The girl drifted out of the life of Mr. Scott. The story goes on to describe a series of coincidences, or else a trail of destruction, left in her wake: Church splits, divorces, and ruined lives.

Now, I don’t know Mr. Scott, and therefore I have no more insight into this story than would any other reader. As to corroboration from others, here is a blogger who provides some support:
She says, “I know the author. Bill and I worked together in Christian Radio in the early 90s. I had heard bits of this story back then and I am glad that he has finally put down his experiences for the world to read and learn from.”

A person named Dave Stewart also offered the following in an Amazon review of the book: “As someone who was working with Bill at the time this incident occurred, I wanted to take a moment and let folks know that what was written was accurately portrayed. (An earlier reviewer asked why no other person had come forward to verify the story, and I wanted to answer that inquiry). It brought back a lot of memories that scared me witless when they were happening, because this was the stuff of movies and the product of Steven King’s mind to be honest with you. I also experienced what Bill did; with my own 2 ears hearing that voice on all phone lines ringing at once. It was a great reminder about who we really are dealing with in this world. “We wrestle not against flesh and blood….” are not cute lines in a book. Satan is alive and well, and if you stop and take a good look around, is quite active in many aspects of everyday life now. I got my copy and read it through in a single sitting; a few friends I have recommended it to have not been able to get past a few chapters. As you are reading the book I encourage your takeaway to be praying against the power of evil, and doing so in Jesus’ name. “Not by might, nor by power, but by My Spirit” is the real deal. The great thing about this story is that the final chapter hasn’t been written yet. The girl Bill writes about is still alive and living her life, and Bill is still trusting God. Get your copy today, and also check out Bill’s blog at All eyes on Jesus. Everything else, you get your butt kicked.”

The veracity of this story aside, it does sound like other possession accounts:

-The person feels, and seems to others, to be under the control of a malignant entity
-The entity seems to have a personality and mind, and is not merely a mood or bad feeling.
-The “demon” seems to know things about people in its vicinity that shouldn’t possibly be known.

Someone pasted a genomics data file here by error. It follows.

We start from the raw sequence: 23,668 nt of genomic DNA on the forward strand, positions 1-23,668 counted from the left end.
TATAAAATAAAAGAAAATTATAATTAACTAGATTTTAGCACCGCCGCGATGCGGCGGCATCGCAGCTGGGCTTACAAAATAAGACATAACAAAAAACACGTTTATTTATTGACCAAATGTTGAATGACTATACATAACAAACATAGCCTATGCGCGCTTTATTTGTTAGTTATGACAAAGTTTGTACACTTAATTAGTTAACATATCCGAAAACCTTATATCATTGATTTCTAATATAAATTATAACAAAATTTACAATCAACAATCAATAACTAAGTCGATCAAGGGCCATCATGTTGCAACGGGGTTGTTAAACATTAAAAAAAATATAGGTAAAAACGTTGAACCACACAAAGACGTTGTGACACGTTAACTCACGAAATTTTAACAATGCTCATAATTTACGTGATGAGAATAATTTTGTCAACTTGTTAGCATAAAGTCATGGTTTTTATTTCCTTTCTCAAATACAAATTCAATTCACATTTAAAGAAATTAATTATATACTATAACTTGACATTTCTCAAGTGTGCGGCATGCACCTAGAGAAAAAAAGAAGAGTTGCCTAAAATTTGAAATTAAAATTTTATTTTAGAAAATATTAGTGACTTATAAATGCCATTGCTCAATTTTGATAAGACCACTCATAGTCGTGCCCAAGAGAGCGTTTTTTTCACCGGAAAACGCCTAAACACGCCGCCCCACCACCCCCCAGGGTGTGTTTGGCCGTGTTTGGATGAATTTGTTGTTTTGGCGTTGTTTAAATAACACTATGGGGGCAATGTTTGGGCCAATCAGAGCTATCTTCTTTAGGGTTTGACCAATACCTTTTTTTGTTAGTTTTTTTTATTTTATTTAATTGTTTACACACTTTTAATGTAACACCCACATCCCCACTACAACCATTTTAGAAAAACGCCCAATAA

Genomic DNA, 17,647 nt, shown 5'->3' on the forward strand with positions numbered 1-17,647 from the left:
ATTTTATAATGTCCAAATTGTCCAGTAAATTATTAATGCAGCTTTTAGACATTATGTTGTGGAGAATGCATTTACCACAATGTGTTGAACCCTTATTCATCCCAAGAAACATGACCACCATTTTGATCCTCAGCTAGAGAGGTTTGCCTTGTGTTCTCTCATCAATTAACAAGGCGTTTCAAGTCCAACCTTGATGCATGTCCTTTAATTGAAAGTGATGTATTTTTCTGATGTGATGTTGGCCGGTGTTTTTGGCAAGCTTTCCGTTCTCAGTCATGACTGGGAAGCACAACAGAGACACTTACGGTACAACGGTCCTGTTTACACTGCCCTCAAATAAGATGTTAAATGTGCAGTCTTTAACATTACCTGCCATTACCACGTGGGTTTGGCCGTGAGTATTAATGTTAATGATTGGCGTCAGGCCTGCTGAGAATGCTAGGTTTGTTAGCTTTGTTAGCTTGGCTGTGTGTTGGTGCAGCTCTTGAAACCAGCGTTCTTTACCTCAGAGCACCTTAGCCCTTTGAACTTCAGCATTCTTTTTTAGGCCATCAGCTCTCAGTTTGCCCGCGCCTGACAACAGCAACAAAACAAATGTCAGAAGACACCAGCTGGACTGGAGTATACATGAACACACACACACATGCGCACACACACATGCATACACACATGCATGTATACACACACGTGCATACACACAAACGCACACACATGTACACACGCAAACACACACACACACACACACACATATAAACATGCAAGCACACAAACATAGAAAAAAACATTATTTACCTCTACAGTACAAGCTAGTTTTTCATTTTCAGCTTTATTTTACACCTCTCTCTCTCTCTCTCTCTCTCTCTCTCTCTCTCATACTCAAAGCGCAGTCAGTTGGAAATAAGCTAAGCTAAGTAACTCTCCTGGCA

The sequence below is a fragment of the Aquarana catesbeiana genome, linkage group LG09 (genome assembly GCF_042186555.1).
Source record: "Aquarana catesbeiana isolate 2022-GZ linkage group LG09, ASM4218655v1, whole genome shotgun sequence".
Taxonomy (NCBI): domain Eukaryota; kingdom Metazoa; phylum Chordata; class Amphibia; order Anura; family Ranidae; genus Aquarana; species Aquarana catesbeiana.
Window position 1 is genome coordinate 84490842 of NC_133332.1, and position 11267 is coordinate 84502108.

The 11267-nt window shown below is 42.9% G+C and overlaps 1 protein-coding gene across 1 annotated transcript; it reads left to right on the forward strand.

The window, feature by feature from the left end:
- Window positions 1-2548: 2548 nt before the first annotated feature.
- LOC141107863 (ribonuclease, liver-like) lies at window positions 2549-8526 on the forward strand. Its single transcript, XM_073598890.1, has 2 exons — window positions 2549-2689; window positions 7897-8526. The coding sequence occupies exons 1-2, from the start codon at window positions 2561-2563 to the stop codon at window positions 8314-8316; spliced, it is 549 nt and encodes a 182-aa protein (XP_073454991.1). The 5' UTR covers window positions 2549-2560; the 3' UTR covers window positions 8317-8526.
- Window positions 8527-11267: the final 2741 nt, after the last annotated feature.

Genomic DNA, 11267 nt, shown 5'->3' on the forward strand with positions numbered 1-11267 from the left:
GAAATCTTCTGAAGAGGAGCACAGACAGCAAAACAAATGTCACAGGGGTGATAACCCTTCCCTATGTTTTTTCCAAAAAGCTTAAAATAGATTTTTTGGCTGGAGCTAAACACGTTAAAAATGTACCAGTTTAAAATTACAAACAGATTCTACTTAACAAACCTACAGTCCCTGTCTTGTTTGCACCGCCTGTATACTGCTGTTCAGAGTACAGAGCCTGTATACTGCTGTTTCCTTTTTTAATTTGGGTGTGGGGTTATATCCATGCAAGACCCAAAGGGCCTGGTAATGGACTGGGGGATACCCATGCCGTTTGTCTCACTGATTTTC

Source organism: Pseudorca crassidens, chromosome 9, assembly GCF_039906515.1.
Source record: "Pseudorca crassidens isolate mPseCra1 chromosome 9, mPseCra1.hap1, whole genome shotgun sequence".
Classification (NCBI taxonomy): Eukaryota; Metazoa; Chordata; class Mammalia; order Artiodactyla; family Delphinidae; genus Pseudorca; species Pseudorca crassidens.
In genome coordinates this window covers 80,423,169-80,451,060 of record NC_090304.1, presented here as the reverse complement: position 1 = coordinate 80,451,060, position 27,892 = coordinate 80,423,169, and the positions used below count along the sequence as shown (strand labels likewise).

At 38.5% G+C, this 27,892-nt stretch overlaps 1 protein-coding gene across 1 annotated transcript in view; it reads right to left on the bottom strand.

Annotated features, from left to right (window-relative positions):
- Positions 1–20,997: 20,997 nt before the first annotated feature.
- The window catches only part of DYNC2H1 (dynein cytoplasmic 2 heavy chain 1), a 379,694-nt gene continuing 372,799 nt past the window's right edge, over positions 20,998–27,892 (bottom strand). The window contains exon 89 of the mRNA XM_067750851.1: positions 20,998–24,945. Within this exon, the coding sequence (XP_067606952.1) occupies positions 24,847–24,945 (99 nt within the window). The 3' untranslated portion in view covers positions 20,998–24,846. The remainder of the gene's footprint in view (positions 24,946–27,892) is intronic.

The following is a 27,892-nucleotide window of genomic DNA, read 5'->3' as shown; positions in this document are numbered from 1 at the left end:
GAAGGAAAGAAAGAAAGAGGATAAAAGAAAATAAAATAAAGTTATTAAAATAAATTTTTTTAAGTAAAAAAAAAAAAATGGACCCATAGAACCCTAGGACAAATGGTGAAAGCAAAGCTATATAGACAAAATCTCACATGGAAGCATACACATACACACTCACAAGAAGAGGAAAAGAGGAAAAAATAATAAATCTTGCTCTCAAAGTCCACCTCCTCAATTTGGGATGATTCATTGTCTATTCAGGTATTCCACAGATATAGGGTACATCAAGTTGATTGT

-there are eerie manifestations, such as disembodied voices or sounds, or telekinetic activity, that are difficult to explain in naturalistic terms. (This is, in fact, a requirement for some groups, such the Roman Catholic Church, to validate a case of possession, prior to authorizing an exorcism).
-The entity typically gains a foothold based on some sort of susceptibility or invitation, such as dabbling in the occult.
-The possessed shows a strong aversion to the name of Jesus, and the entity can be (at least temporarily) overpowered and commanded by invoking Jesus’ name.
-The process of freeing the person from the entity can be long and arduous, and destructive to the person performing the prayers of deliverance.
-The attempt at deliverance / exorcism may not succeed.

As to this lack of success, one might raise questions. Why should not the evil entity vanish immediately upon command? Is Jesus less powerful than we believe? The Bible speaks to this, when it describes our role against this kind evil in terms of “struggling” or “wrestling.” New Testament indicates that Jesus’ own disciples had troubles at times:

And after crying out and convulsing him terribly, it came out, and the boy was like a corpse, so that most of them said, “He is dead.” But Jesus took him by the hand and lifted him up, and he arose. And when he had entered the house, his disciples asked him privately, “Why could we not cast it out?” And he said to them, “This kind cannot be driven out by anything but prayer.” (Mark 9:26-29, English Standard Version)

Another author (none other than the famous M. Scott Peck, who pursued a “road less travelled” in his book, Glimpses of the Devil) has suggested that the longer a person has been possessed, the harder it is to bring about release from the demon. He speculates that social isolation plays a role also. The possessed must repudiate the demon, and the longer the demon has been his or her “only friend”, the less likely this is to happen.

Fortunately, possession of this severe and dramatic kind seems quite rare, and that is probably a gift to the world of our Heavenly Father, a part of that “common grace” that is extended to all. It could also mean that there aren’t all that many evil spiritual entities available to go around.

I’ll conclude with a disclaimer. I am not an exorcist, nor do I play one on TV. I also do not seek to become any part of a story like this one. If it is forced on you somehow, I would recommend extreme caution approaching such a situation. Don’t face such a darkness alone. Best to get help, and don’t get in over your head. Otherwise, as I stated in the title, when Satan calls, it’s best to hang up.